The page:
Apex is a local, family-owned and -operated business (three generations and counting) that takes great pride in its commitment to sustainable practices and has always had a knack for recycling — though it wasn't called recycling when the company started. In 1948, Samuel Miller — an immigrant from eastern Europe — bought a 1937 Ford truck with an open box on it and started a one-man garbage route in Portland. He took the time to manually sort out items that could be reused or repaired. Today, Samuel’s grandson, Sam, and his own son, Connor, carry on the family tradition that took shape seven decades ago, and recycling is front and center.
Drawn has been managing Apex’s social media since October 2017 and in 2019, we launched a complete rebrand and trimmed down the company’s name to better reflect its values while preserving its established brand equity. Beyond giving the company an updated name, we refreshed Apex's brand standards and designed a new logo, website, apparel, vehicle branding, advertising, along with new branding for carts, bins, and containers.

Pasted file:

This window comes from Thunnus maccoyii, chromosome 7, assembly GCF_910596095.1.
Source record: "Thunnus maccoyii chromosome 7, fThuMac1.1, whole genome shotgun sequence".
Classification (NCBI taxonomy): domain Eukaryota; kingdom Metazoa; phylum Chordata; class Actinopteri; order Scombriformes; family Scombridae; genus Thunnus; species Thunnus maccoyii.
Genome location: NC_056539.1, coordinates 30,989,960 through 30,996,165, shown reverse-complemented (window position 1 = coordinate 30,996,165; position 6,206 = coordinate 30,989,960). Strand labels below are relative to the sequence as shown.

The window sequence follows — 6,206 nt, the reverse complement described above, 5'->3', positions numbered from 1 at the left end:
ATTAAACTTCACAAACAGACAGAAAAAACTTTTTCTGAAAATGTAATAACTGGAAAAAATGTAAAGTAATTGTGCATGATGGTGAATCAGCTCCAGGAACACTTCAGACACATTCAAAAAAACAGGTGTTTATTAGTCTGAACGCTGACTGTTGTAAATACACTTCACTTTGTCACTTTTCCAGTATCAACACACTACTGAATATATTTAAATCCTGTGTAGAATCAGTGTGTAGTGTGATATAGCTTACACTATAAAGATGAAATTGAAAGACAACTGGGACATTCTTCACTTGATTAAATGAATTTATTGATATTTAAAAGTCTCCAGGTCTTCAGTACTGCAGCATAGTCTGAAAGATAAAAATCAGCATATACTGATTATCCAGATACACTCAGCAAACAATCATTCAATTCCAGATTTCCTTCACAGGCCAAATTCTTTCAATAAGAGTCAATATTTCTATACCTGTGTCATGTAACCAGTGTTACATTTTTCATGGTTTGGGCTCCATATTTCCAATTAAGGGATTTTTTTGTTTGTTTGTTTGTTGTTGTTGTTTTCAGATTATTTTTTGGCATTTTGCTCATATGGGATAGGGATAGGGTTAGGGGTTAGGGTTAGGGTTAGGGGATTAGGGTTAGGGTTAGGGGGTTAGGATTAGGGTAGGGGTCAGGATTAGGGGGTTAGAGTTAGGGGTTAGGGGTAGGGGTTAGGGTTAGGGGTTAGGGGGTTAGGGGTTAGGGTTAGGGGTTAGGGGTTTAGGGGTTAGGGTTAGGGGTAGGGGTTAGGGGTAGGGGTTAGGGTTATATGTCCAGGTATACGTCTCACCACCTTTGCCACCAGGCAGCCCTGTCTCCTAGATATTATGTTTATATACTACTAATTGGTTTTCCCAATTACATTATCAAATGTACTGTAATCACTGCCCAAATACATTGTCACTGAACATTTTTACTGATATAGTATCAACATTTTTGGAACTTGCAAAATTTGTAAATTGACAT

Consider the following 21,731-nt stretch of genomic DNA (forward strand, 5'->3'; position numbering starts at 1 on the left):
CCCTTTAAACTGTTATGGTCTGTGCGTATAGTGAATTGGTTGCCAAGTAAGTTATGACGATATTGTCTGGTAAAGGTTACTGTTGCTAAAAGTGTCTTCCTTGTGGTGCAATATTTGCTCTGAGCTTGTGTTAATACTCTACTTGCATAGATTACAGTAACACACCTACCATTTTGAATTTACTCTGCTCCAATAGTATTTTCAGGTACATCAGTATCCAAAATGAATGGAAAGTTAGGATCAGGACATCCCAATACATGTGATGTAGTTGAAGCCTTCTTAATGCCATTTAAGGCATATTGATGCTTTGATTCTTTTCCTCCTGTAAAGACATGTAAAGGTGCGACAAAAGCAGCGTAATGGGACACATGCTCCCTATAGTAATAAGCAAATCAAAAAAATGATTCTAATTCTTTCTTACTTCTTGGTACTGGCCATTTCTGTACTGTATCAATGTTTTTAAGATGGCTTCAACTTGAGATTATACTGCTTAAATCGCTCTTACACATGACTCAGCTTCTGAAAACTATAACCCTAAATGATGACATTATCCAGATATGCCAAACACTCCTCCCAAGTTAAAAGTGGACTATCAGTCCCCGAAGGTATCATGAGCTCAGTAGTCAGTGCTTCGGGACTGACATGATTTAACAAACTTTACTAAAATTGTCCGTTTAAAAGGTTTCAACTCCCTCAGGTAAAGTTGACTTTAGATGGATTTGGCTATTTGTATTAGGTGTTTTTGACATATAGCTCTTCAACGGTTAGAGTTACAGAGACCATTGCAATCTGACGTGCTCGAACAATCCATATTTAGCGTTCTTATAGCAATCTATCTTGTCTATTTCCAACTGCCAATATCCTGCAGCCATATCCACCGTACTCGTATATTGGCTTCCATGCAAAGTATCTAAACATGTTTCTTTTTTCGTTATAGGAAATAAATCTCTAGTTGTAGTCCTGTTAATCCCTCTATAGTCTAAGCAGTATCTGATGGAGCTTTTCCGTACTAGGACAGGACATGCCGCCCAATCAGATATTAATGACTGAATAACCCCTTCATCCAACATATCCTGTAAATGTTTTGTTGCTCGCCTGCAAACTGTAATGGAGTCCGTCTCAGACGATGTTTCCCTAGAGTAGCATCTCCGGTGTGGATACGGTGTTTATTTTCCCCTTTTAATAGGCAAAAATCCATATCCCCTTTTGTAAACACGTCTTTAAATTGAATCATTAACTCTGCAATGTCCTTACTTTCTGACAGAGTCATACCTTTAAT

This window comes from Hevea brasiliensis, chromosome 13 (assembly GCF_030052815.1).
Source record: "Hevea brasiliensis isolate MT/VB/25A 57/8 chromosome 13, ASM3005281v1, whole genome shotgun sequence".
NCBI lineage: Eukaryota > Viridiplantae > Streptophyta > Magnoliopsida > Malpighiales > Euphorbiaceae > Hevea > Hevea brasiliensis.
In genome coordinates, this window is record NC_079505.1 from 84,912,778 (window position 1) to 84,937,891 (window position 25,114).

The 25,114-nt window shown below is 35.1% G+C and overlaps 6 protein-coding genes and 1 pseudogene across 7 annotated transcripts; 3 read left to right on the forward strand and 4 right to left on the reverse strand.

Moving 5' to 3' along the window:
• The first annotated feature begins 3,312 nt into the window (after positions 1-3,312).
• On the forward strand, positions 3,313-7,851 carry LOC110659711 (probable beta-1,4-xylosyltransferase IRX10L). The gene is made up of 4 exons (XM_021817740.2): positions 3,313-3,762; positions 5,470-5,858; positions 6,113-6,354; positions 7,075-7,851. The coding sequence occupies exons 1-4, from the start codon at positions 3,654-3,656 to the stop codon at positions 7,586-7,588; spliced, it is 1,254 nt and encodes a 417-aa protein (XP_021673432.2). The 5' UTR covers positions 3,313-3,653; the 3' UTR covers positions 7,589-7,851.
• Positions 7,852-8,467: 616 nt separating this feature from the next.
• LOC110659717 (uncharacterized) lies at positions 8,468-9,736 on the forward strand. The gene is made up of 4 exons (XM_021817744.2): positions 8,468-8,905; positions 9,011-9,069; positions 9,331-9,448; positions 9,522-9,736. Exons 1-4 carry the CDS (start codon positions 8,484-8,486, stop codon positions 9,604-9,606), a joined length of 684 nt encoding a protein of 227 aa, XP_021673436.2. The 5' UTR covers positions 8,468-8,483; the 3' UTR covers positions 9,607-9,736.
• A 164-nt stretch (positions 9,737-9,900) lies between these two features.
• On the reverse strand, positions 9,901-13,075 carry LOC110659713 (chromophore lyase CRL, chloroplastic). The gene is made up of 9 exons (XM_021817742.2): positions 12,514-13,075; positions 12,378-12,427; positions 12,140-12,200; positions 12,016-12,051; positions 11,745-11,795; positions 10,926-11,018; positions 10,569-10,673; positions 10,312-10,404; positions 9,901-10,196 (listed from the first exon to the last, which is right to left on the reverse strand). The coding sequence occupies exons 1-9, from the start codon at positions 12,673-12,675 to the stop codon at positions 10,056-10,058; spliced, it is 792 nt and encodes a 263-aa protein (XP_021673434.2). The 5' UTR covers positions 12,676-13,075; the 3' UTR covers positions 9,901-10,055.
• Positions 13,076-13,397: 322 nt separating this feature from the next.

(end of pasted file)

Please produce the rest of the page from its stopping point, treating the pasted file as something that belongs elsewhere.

A family legacy of sustainability.
Samuel’s son, Arnie, took over the family business in 1955 and moved to Eugene in 1979. There, he purchased Apex Disposal Service and, over the course of 20 years, built it into Lane Apex Disposal Service. Arnie passed it on to his son and Apex’s current owner, Sam in 1997, and Sam’s own son, Connor, is planning to expand his role at Apex after graduating from college.
The name of the game.
It was important for us to add "recycling" to the company’s updated name, as it reflects not only the company's legacy, but also its vision for a sustainable future. "Apex" is short and sweet, with a nod to the company's continual quest to provide top-tier service.
Shining some light on an iconic brandmark.
Apex’s new logo is built from elements that speak to the brand’s history, as well as its future. Their iconic cart (which had accumulated a fair bit of brand equity) is now topped by a compass needle that points forward, toward a sustainable future. The result is simple and appealing with an underlying complexity and symbolism.